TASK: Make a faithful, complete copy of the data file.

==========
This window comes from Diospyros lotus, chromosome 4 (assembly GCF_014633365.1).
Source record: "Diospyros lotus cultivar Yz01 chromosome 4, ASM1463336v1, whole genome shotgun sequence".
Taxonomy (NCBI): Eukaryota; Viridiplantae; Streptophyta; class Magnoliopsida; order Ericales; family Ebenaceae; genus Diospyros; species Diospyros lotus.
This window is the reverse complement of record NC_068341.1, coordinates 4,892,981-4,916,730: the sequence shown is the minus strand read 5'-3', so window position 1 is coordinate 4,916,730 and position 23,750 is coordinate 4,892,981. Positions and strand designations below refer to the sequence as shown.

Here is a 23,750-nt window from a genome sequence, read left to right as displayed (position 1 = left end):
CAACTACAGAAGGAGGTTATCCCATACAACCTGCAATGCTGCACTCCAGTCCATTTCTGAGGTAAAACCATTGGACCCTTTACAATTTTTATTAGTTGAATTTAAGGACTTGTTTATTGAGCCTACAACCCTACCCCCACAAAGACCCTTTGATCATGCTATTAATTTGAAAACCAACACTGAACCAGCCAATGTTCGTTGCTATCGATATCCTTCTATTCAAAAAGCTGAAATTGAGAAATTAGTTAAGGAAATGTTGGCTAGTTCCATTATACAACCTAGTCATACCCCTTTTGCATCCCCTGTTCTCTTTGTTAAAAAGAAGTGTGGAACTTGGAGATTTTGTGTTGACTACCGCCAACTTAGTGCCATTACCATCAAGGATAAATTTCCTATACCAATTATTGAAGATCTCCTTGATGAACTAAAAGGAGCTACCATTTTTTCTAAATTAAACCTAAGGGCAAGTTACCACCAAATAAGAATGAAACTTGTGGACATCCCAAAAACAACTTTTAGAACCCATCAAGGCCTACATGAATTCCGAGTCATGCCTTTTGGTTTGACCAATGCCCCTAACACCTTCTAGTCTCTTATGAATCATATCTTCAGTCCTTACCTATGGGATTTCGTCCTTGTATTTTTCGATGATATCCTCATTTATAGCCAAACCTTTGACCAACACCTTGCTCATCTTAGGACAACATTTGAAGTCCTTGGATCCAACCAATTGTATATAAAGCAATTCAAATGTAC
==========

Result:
This window comes from Diospyros lotus, chromosome 4 (assembly GCF_014633365.1).
Source record: "Diospyros lotus cultivar Yz01 chromosome 4, ASM1463336v1, whole genome shotgun sequence".
Taxonomy (NCBI): Eukaryota; Viridiplantae; Streptophyta; class Magnoliopsida; order Ericales; family Ebenaceae; genus Diospyros; species Diospyros lotus.
This window is the reverse complement of record NC_068341.1, coordinates 4,892,981-4,916,730: the sequence shown is the minus strand read 5'-3', so window position 1 is coordinate 4,916,730 and position 23,750 is coordinate 4,892,981. Positions and strand designations below refer to the sequence as shown.

Here is a 23,750-nt window from a genome sequence, read left to right as displayed (position 1 = left end):
CAACTACAGAAGGAGGTTATCCCATACAACCTGCAATGCTGCACTCCAGTCCATTTCTGAGGTAAAACCATTGGACCCTTTACAATTTTTATTAGTTGAATTTAAGGACTTGTTTATTGAGCCTACAACCCTACCCCCACAAAGACCCTTTGATCATGCTATTAATTTGAAAACCAACACTGAACCAGCCAATGTTCGTTGCTATCGATATCCTTCTATTCAAAAAGCTGAAATTGAGAAATTAGTTAAGGAAATGTTGGCTAGTTCCATTATACAACCTAGTCATACCCCTTTTGCATCCCCTGTTCTCTTTGTTAAAAAGAAGTGTGGAACTTGGAGATTTTGTGTTGACTACCGCCAACTTAGTGCCATTACCATCAAGGATAAATTTCCTATACCAATTATTGAAGATCTCCTTGATGAACTAAAAGGAGCTACCATTTTTTCTAAATTAAACCTAAGGGCAAGTTACCACCAAATAAGAATGAAACTTGTGGACATCCCAAAAACAACTTTTAGAACCCATCAAGGCCTACATGAATTCCGAGTCATGCCTTTTGGTTTGACCAATGCCCCTAACACCTTCTAGTCTCTTATGAATCATATCTTCAGTCCTTACCTATGGGATTTCGTCCTTGTATTTTTCGATGATATCCTCATTTATAGCCAAACCTTTGACCAACACCTTGCTCATCTTAGGACAACATTTGAAGTCCTTGGATCCAACCAATTGTATATAAAGCAATTCAAATGTAC